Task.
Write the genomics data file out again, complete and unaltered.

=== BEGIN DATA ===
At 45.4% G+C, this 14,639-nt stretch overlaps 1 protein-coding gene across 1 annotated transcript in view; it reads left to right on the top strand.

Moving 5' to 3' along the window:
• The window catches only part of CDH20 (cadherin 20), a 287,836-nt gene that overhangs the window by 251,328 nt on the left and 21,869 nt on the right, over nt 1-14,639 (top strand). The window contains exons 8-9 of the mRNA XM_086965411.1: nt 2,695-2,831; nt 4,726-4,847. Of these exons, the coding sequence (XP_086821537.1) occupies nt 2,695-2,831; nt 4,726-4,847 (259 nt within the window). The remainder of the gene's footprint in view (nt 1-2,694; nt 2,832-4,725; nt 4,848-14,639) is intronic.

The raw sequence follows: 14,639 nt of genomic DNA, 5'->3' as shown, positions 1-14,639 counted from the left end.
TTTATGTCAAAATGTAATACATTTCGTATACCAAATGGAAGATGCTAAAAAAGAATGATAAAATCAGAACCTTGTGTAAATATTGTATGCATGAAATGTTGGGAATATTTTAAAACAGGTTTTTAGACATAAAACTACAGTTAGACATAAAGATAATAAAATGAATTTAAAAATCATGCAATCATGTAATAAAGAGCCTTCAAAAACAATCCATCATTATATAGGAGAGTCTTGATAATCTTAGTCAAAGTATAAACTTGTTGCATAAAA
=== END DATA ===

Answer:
At 45.4% G+C, this 14,639-nt stretch overlaps 1 protein-coding gene across 1 annotated transcript in view; it reads left to right on the top strand.

Moving 5' to 3' along the window:
• The window catches only part of CDH20 (cadherin 20), a 287,836-nt gene that overhangs the window by 251,328 nt on the left and 21,869 nt on the right, over nt 1-14,639 (top strand). The window contains exons 8-9 of the mRNA XM_086965411.1: nt 2,695-2,831; nt 4,726-4,847. Of these exons, the coding sequence (XP_086821537.1) occupies nt 2,695-2,831; nt 4,726-4,847 (259 nt within the window). The remainder of the gene's footprint in view (nt 1-2,694; nt 2,832-4,725; nt 4,848-14,639) is intronic.

The raw sequence follows: 14,639 nt of genomic DNA, 5'->3' as shown, positions 1-14,639 counted from the left end.
TTTATGTCAAAATGTAATACATTTCGTATACCAAATGGAAGATGCTAAAAAAGAATGATAAAATCAGAACCTTGTGTAAATATTGTATGCATGAAATGTTGGGAATATTTTAAAACAGGTTTTTAGACATAAAACTACAGTTAGACATAAAGATAATAAAATGAATTTAAAAATCATGCAATCATGTAATAAAGAGCCTTCAAAAACAATCCATCATTATATAGGAGAGTCTTGATAATCTTAGTCAAAGTATAAACTTGTTGCATAAAA